3-2-1 Quote Me

I have been challenged to complete a 3-2-1 Quote Me prompt, initiated by Rory from A Guy Called Bloke. Hello, Rory!

Rory’s rules for this challenge are:

  • Thank the person who tagged you — thank you, Fandango.
  • Post two quotes for the dedicated Topic of the Day: lifestyle
  • Select three bloggers to take part in ‘3-2-1 Quote Me!’

…and the subject this time around is lifestyles.

Now, I have only been on here two seconds, so don’t really know any of you well enough to judge how you’ll respond to being “selected”, so will pass on that one this time. However if you’d like to take part, please just do so and pingback to this post.

That just leaves the quotes. The first one is easy. Sorry, no fancy graphics.

We refuse to be what you wanted us to be,
We are what we are, that’s the way it’s going to be.

Bob Marley, Babylon System

which I think is an excellent philosophy, no matter what lifestyle you happen to follow. My second quote, I’m not sure it is strictly lifestyle, but it could certainly be applied to our outlook on life:

“Hope is the fuel of progress and fear is the prison in which you put yourself”

Tony Benn

For my American friends, Tony Benn was a British politician (1925-2014). In addition to serving for a time in the top tier of our government, he was also an acclaimed diarist. I’m a big admirer of his, have read most of his work, and was lucky enough to hear and to meet him. As I take part in future challenges, I will doubtless be quoting him further.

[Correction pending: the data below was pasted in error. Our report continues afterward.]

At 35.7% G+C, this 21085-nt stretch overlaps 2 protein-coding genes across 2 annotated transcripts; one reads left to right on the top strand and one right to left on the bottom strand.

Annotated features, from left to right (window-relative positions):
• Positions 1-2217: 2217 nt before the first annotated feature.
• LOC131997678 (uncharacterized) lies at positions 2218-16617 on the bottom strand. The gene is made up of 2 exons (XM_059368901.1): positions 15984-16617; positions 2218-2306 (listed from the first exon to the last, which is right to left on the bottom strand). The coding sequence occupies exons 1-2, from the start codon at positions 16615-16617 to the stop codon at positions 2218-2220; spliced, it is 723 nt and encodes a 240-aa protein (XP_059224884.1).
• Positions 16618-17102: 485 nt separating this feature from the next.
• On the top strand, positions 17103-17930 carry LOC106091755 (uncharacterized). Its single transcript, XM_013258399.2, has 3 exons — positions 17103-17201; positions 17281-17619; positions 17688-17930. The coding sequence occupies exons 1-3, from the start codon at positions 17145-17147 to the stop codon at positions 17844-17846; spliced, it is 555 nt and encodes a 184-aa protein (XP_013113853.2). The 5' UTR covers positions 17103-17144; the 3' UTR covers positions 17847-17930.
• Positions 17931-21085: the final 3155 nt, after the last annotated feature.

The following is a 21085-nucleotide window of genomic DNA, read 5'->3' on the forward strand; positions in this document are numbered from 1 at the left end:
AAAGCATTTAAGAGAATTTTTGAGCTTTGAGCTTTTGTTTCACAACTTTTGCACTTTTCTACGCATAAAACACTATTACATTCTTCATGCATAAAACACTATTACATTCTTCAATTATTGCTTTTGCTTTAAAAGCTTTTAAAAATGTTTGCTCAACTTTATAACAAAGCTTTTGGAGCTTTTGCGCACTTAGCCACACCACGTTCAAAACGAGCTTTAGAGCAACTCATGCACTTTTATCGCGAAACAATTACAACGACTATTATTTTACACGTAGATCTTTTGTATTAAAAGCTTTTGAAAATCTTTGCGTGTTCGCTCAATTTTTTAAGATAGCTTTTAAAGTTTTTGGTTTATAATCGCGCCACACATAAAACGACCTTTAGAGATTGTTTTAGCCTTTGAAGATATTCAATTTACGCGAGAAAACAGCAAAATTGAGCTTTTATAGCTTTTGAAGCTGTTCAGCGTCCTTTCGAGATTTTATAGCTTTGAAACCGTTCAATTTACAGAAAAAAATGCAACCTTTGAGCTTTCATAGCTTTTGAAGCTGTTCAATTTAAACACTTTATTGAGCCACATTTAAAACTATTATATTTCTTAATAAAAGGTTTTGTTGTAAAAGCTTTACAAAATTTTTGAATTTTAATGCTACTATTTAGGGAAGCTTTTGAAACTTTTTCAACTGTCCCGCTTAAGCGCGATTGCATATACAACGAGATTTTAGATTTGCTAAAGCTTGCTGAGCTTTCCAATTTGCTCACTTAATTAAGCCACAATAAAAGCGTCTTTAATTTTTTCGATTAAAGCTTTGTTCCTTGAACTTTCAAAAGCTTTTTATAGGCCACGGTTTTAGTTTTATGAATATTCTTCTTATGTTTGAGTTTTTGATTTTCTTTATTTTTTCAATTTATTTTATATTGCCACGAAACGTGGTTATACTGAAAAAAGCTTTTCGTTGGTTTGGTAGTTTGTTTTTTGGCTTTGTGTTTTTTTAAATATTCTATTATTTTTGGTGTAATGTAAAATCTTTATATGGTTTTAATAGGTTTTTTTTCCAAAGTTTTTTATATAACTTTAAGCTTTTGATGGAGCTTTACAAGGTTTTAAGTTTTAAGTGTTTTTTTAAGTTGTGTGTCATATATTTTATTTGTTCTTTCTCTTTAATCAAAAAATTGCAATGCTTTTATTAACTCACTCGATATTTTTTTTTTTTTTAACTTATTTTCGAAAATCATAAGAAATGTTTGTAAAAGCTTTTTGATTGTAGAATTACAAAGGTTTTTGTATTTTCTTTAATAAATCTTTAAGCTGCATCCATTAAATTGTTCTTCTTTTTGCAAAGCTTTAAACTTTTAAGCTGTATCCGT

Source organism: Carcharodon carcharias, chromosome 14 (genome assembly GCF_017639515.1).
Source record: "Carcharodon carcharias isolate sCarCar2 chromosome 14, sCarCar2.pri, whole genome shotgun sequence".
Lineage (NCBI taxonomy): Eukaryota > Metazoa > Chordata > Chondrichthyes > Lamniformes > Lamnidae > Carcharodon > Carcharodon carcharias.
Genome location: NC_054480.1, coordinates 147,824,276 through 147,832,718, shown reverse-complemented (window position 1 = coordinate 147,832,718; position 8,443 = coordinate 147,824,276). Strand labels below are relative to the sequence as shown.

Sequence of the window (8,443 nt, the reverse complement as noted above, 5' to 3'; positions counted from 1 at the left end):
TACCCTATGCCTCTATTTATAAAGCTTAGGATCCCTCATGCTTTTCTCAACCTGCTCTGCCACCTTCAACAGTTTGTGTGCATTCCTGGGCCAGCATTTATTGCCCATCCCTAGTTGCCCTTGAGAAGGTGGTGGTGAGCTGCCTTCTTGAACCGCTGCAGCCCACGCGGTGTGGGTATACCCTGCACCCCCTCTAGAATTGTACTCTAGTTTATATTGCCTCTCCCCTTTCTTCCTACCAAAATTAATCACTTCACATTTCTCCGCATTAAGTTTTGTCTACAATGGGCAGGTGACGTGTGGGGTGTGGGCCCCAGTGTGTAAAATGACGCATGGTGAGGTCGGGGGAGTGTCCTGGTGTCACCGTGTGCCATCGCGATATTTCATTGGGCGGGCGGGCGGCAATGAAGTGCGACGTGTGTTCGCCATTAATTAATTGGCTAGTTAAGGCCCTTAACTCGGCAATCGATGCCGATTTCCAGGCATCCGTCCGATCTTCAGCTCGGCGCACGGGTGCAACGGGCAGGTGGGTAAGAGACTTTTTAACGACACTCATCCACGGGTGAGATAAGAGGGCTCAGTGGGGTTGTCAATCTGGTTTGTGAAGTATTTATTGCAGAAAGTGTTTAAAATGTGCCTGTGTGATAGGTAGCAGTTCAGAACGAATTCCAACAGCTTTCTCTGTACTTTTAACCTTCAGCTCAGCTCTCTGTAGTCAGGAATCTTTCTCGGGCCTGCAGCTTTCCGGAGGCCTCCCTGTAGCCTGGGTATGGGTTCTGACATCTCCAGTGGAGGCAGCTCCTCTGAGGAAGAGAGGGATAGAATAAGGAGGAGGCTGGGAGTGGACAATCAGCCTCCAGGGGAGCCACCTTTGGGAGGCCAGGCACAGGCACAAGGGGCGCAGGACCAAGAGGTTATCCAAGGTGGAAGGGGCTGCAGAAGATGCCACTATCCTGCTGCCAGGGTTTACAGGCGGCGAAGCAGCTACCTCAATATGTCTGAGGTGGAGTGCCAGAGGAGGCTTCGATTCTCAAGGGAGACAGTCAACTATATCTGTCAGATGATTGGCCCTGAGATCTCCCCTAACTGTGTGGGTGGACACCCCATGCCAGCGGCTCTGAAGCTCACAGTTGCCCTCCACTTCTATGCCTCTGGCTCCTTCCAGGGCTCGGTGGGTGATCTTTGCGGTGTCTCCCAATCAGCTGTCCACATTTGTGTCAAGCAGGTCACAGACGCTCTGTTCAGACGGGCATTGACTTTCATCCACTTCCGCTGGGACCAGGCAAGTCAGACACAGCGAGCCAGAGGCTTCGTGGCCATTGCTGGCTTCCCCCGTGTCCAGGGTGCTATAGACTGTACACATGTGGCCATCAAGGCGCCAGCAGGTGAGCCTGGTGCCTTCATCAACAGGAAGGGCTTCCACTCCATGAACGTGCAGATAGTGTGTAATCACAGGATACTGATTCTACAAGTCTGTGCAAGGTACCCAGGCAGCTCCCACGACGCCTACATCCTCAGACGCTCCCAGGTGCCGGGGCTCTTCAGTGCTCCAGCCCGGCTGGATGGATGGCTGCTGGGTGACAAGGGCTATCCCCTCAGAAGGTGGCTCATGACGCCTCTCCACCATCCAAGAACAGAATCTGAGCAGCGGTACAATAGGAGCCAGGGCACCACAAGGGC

Clapperboard

I look for plusses everywhere these days.

I was very happy at the weekend. I have a small-ish collection of movies, for a computer geek who stores everything worth anything onto hard disk. Of that small collection, a disproportionate number of them are in French.

I find that Hollywood films (and, by extension, British films) are mostly pretty rubbish, but have found over the years that French cinema has produced some brilliant storylines. I always used to buy films with their original soundtrack, but with English subtitles – dubbing was not for me because part of the process was to pick up snippets of the language to take away with me. My knowledge of French was enough to set me on the right track, and with the help of subtitles the films made sense to me. Even if subtitles aren’t massively accurate. True to form, many of the films were useful just for picking up small phrases and later using them over in France.

But with my eyes not being so good, my collection of French cinema has remained untouched for the last few years. Until last weekend.

I was home alone, my wife away visiting family, so had some time on my hands. So, on Saturday I watched what is probably my favourite film ever, in any language, one called Le Bonheur est dans le Pré (which Google translates as Happiness is in the Field, and who can argue with Google?)

I’m not big on actors, but this film contains one of my favourites, Michel Serrault. You might have heard of him from La Cage aux Folles.

But I’m not going to go into detail about either the film, or the actor. I have them as ideas for future posts, so don’t want to spoil the surprise! Suffice it to say that I got through the film, my eyes and ears kept the pace, and I could follow what was going on.

On a roll, on Sunday, I watched Robert de Niro (and Jean Reno, another favourite) in Ronin. This film is mostly in English, with a scattering of French, so a bit easier. It helps that it is set in Paris and Arles, both of which have happy memories. Again, I passed with flying colours, although I could feel the late night yesterday!